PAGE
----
Monday, May 25, 2020

THE EVIL OF FRANKENSTEIN On Blu-ray From Shout Factory

Another Hammer Blu-ray from Shout Factory--this time it's the third film in the Peter Cushing Frankenstein series, THE EVIL OF FRANKENSTEIN, released in 1964.

THE EVIL OF FRANKENSTEIN is the odd man out when it comes to Peter Cushing's portrayals of the Baron. It is the only Cushing-Frankenstein film not directed by Terence Fisher, and it does not follow the continuity of the first two films, THE CURSE OF FRANKENSTEIN and THE REVENGE OF FRANKENSTEIN. The entire affair is something of a reboot, with the Baron given a different backstory and a different monster (he also has a somewhat different manner and attitude).

Freddie Francis was the director for this one, and he concentrates on the visual aspects of the story. There's a great laboratory sequence, and a fiery climax...but Anthony Hinds' script is very disjointed, and the pace drags. Hammer made this film in conjunction with Universal Studios. This is the one Hammer horror film that does feel like it could have been made in America during the 1940s.

Wrestler Kiwi Kingston plays the monster, and Roy Ashton's makeup for the creature does bear a certain resemblance to the famed Jack Pierce design for Boris Karloff. But the makeup for Kingston is mediocre, and it comes off worse in HD. Kingston is more of a Glenn Strange type than Karloff.

Even the Hammer Glamour element is toned down in this one. Buxom Caron Gardner has a small role as the Burgomaster's wife, but the main female character is a dirt-caked mute beggar girl played by Katy Wild. With all the old-fashioned elements--and some very hammy acting by the supporting players--THE EVIL OF FRANKENSTEIN feels like a run-of-the-mill monster flick (not that there's anything wrong with that).

THE EVIL OF FRANKENSTEIN has been released before on Region A Blu-ray, as part of the Universal Hammer horror set that came out a few years ago. I thought the transfer on that set looked great, and this one does as well. The movie is presented here in a 1.85:1 aspect ratio, and the sound quality is excellent.

As usual, Shout Factory gives this Hammer release a number of worthy extras. The new audio commentary features Constantine Nasr, and while he appreciates the film more than most, he does point out its weaknesses. Nasr also refers to the film's original script. There's a making of documentary, with appearances by a number of folks who worked on the film.

"The Men Who Made Hammer" series continues, this time with Tony Dalton discussing the life and career of Freddie Francis. It's revealing and informative, and I wish it could have been longer. I can also say the same thing about a new interview with Katy Wild that is provided. She talks about her work on EVIL and has a telling anecdote about Peter Cushing. There's a very short featurette with Caron Gardner (who seems to enjoy her Hammer girl status), and a short interview with William Cartlidge, who was an assistant director on the film (he reveals he didn't get along with Freddie Francis). The pilot to the proposed late-1950s Hammer-Columbia TV series, TALES OF FRANKENSTEIN, is included as well (this is in the public domain and can be found just about anywhere). A trailer and a stills gallery is also on this disc.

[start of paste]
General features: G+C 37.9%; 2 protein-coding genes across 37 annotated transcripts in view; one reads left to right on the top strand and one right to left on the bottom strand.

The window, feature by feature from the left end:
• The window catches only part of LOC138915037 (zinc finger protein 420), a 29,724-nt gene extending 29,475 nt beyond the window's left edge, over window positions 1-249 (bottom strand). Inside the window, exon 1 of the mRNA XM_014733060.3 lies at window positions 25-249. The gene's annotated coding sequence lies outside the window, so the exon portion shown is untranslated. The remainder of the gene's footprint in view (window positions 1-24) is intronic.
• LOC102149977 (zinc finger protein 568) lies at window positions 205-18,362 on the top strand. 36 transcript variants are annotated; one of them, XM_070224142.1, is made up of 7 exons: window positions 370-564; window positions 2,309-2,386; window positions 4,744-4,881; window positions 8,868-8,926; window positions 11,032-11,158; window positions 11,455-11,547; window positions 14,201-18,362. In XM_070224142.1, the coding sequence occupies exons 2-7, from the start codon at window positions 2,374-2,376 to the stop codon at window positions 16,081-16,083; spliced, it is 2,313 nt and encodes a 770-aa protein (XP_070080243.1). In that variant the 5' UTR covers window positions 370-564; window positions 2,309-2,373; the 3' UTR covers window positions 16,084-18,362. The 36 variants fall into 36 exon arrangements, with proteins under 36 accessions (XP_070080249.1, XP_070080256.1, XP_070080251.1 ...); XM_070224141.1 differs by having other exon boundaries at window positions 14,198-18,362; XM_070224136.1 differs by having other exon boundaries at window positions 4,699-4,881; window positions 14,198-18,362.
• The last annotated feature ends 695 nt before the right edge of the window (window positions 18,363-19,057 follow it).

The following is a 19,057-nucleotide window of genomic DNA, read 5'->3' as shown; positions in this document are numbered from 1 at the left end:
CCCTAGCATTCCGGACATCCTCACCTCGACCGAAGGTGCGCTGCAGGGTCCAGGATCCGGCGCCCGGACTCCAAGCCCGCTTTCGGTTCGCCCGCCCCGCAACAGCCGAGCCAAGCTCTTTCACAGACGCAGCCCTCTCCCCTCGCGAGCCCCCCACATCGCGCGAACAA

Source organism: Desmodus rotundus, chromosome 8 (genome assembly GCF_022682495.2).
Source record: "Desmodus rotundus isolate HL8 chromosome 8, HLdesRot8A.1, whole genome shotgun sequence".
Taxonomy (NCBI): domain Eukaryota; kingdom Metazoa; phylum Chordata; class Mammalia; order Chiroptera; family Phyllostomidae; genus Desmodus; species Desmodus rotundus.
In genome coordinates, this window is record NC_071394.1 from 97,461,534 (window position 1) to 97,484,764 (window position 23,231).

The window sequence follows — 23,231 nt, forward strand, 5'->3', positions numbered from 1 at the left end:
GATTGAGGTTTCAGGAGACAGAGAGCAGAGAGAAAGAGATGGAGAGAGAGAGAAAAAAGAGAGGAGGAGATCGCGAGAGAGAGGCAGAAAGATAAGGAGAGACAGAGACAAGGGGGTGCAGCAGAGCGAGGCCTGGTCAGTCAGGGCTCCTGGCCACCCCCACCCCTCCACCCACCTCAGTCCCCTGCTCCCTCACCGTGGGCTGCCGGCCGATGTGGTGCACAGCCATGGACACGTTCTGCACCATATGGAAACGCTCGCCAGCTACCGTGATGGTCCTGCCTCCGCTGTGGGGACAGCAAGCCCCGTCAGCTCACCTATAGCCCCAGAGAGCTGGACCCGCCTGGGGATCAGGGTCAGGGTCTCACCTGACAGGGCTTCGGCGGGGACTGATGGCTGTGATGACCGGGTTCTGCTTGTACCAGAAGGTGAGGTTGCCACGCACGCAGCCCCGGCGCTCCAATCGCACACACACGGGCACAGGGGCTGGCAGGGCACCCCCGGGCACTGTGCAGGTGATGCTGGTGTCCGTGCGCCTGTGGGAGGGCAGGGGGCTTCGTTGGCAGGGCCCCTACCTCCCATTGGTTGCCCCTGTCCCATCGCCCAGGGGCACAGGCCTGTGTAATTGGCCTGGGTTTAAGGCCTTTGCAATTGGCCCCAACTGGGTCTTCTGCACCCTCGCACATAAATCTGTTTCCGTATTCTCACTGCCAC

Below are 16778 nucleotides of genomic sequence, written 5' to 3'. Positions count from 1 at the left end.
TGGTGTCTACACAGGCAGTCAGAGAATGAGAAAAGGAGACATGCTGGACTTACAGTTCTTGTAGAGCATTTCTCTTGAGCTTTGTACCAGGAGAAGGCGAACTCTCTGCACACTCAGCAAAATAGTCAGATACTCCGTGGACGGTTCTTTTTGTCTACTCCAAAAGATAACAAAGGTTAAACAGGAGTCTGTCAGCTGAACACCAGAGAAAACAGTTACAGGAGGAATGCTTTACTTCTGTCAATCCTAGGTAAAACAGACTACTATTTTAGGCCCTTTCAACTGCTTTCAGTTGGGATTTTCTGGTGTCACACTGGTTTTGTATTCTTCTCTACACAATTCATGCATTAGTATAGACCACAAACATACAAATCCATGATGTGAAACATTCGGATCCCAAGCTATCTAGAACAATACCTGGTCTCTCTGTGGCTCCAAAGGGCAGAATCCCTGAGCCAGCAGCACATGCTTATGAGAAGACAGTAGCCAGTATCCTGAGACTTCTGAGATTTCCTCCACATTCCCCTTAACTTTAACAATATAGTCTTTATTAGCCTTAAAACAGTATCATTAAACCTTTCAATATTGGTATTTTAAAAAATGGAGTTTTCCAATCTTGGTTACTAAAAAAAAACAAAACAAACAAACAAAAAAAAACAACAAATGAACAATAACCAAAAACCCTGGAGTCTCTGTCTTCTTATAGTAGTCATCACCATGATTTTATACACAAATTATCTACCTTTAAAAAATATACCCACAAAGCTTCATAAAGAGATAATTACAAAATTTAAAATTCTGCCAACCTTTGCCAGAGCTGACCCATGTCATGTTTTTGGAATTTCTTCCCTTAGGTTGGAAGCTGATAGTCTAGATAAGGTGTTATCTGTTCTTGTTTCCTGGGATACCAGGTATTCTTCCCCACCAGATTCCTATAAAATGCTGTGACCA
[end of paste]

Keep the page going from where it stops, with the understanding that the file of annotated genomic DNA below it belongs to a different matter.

One extra that I have to make special mention of is the American TV version of THE EVIL OF FRANKENSTEIN that was prepared by Universal. It has new scenes added by Universal to lengthen the film to fit into a two-hour TV slot. The quality of this TV version is horrible--nearly all of the colors have faded. Yet I have to say that it reminded me of how I first watched many of the Hammer films on late-night TV as a young teenager way back in the 1980s. As a matter of fact I'm thinking about writing a blog post just on the TV version.

Once again Shout Factory has used the talents of artist Mark Maddox to entice Hammer fans to purchase this disc. Those that ordered the Blu-ray direct from the company got an 18x24 poster of Mark's fantastic artwork for the disc sleeve cover (see photo above). The reverse of the disc sleeve shows the original American poster art for the film.

THE EVIL OF FRANKENSTEIN may be the least entry in the Hammer-Cushing-Frankenstein series--but the fact that it is part of that series makes it suitable for multiple viewings. As expected by now, Shout Factory's extras provide the impetus for Hammer fans to purchase this title on home video again.

1 comment:

  1. I have this on the old 8 film Hammer DVD collection. I'm among the minority that actually likes this Hammer Frankenstein, in spite of its faults. Unlike many, I don't have an issue with the Ashton make-up, and I think Kiwi did a good job of portraying an almost sympathetic monster in a great deal of pain. I appreciate that Hammer was trying to capture the spirit of the old Universal films. The extras on the new blu-ray sound intriguing.